Hello Kawan’s, dear friends, Madam, Sir and dear families,
The COVID-19 crisis could have far-reaching and long-term negative impacts on children around the world. This impact is likely to be devastating even if children who contract the coronavirus appear to develop fewer severe symptoms and have lower death rates than other age groups.
In the world, more than 1.5 billion students no longer go to class. In Indonesia, the 4th largest population in the world, schools have been closed for months. and this is 4.4 million children and adolescents aged 7–18 years are still out of school.
Widespread job and income losses, as well as economic insecurity for families, are expected to increase the incidence of child labour, sexual exploitation, early pregnancy and child marriage. The constraints faced by families, particularly those living in quarantine or confined areas, increase the incidence of domestic violence. As the number of deaths from COVID-19 increases, many more children will be orphaned and vulnerable to exploitation and abuse. This is obviously valid in poor regions where people no longer have an income.
“The risks to children from the COVID-19 crisis are enormous.” Therefore, the government must act urgently to protect children during the pandemic, but also to consider how the decisions they make today will best respect the rights of children after the end of the crisis.
For many children, the COVID-19 crisis will mean stopping or restricting their education, or falling behind others. Over 91% of the students here are out of school since the schools have all closed. The crisis has revealed huge disparities in countries’ preparedness for emergencies, children’s access to the Internet and the availability of educational materials. While there is a lot of talk about online learning platforms today, many public institutions are not organised to use them and do not have the technology and equipment to deliver their instruction via the Internet.
A quick reminder: Almost 50% of the people in Indonesia do not have access to the Internet yet!
Additional stresses faced by families as a result of the COVID-19 crisis – including job loss, isolation, excessive confinement and medical and financial concerns – increase the risk of violence in the home, it is inflicted between partners or on children by the adults who care for them. The UN secretary-general has spoken of a “terrifying” global increase in domestic violence linked to COVID-19. Calls to emergency numbers have been reported to have doubled in some countries. Child abuse is less likely to be detected during the COVID-19 crisis since child protection institutions have reduced their surveillance to avoid spreading the virus and teachers will no longer be able to detect it. signs of ill-treatment, the establishments have closed.
The foundation urges the government to take urgent measures to protect the rights of children, including by:
- Prioritising efforts to continue education for all children using available technologies;
- Providing economic assistance, including cash payments, to low-income families who will be hit first and hardest, to help them meet basic needs without resorting to child labour or marriage;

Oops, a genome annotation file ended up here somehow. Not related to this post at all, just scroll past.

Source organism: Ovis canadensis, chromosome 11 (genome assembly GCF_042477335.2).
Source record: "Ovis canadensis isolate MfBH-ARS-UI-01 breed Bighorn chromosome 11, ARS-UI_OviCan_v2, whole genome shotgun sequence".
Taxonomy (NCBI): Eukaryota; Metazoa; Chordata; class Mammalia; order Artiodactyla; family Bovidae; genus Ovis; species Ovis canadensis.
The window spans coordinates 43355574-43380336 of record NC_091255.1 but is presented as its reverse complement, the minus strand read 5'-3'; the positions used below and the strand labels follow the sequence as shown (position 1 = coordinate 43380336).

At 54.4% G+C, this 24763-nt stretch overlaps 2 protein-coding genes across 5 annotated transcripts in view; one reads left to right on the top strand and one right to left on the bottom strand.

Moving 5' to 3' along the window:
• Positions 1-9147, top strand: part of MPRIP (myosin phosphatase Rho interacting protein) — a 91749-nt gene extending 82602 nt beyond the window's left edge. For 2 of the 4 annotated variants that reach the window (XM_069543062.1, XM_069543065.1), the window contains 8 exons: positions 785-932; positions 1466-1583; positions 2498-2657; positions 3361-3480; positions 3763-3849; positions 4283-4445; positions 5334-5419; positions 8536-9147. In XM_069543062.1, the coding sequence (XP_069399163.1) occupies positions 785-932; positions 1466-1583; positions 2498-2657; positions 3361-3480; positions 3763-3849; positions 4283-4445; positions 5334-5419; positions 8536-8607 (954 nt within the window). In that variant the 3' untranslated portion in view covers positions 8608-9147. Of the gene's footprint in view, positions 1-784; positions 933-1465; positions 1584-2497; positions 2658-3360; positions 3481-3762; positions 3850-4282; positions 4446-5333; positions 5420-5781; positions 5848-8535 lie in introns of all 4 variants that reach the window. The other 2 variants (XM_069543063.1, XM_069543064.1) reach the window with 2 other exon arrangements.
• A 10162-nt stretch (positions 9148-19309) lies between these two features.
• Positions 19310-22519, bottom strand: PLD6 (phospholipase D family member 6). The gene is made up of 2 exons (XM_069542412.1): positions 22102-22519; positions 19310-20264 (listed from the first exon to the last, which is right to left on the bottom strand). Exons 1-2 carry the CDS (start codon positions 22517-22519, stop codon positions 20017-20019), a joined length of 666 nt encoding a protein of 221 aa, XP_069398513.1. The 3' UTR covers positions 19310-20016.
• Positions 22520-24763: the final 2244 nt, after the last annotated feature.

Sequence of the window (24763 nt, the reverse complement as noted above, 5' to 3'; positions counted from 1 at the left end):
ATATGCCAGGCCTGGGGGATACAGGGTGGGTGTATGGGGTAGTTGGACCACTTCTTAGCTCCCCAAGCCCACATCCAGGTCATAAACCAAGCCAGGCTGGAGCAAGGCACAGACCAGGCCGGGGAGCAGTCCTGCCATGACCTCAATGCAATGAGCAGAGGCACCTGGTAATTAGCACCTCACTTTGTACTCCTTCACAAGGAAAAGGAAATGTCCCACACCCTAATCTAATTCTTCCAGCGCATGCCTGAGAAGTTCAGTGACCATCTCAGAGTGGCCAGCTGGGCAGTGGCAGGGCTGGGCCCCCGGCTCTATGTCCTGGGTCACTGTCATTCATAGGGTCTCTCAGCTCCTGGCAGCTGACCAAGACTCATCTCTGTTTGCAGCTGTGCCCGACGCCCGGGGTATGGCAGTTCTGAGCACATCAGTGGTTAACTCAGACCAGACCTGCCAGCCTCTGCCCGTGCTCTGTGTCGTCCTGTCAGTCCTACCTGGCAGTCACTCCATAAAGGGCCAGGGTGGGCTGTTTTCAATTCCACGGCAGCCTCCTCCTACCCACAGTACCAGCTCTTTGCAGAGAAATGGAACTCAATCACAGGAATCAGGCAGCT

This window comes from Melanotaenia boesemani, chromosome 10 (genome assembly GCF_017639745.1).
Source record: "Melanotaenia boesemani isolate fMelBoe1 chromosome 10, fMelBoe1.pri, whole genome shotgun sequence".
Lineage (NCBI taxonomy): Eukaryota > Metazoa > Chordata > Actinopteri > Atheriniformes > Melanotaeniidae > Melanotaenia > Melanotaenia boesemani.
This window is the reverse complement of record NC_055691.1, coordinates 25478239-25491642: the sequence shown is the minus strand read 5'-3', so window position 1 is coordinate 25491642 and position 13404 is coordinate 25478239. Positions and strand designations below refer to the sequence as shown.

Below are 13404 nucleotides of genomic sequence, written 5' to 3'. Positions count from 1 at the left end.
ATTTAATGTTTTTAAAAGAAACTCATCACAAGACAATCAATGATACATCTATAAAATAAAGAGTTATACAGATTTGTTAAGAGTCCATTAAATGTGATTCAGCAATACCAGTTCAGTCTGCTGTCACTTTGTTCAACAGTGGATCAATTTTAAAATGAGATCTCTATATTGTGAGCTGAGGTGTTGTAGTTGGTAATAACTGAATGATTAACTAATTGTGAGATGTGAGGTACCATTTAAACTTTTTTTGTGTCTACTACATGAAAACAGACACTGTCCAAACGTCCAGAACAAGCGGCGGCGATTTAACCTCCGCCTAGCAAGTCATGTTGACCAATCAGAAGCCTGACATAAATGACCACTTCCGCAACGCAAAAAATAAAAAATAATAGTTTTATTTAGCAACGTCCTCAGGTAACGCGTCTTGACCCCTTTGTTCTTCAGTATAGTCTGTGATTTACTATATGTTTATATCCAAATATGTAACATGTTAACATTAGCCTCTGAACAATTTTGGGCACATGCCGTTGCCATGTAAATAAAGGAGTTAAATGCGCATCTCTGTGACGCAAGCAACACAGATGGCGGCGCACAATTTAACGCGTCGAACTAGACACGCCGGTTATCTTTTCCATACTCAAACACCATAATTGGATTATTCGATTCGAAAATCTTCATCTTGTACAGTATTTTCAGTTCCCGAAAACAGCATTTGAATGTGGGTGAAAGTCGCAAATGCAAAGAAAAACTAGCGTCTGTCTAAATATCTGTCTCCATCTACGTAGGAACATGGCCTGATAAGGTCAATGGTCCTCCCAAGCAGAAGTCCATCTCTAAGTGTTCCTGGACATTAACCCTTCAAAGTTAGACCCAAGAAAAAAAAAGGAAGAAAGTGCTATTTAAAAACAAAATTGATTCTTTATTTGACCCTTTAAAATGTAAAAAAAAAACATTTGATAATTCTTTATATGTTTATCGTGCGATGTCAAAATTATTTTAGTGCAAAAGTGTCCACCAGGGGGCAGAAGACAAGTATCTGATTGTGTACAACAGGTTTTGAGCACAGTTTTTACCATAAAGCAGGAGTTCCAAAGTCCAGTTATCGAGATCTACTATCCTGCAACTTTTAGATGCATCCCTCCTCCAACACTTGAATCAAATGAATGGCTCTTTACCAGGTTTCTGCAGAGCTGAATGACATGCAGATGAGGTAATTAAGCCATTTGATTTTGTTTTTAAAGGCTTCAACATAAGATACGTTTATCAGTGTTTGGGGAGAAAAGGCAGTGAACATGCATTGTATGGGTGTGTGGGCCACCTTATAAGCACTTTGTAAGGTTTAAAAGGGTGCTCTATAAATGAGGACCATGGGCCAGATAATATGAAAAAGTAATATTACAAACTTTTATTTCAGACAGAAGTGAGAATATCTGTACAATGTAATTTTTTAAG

- Minimising interruptions in children’s access to essential and vital medical care;
- Accentuating efforts to identify children orphaned by the pandemic and expanding the extended family and foster family networks;
- Expanding public education, awareness campaigns, emergency numbers and other services for children who are at risk of violence in the home or sexual exploitation;
- Transferring children deprived of their liberty to a family environment and ensuring adequate accommodation and sanitation for refugee, migrant and internally displaced children.
A response to the COVID-19 human rights crisis will not only mitigate the damage with potentially far-reaching repercussions but will also benefit children in the long term, Human Rights Watch said. In general, increasing children’s access to the Internet will improve their access to information and their ability to organise and express themselves. The economic crisis linked to COVID-19 could push governments to strengthen guarantees of economic and social rights as well as social protection for poor communities and vulnerable families. Such measures, over the long term, can improve food security and reduce poverty, child labour and child marriage rates.
This is, in any case, the observation that we are making after more than four months of hard work with all those who are the innocent victims of this pandemic. In addition, we think that the effects on children of all these months during which nothing really happened for them, whether in terms of access to knowledge, access to their school and games with other young people their age will have negative effects for years to come.
In this, and in an attempt to limit the damage, it is, therefore, necessary to set up actions aimed at bridging this abysmal gap that has resulted from COVID-19 crisis, on young people from 7 to 18 years old. No, the government must not remain with eyes closed, it must take into account that for a child aged between 7 and 12 years, a period of 4 months without access to knowledge is equivalent to several years for an adult.
Sincerely yours! Stay safe, stay cool, keep smiling and be happy!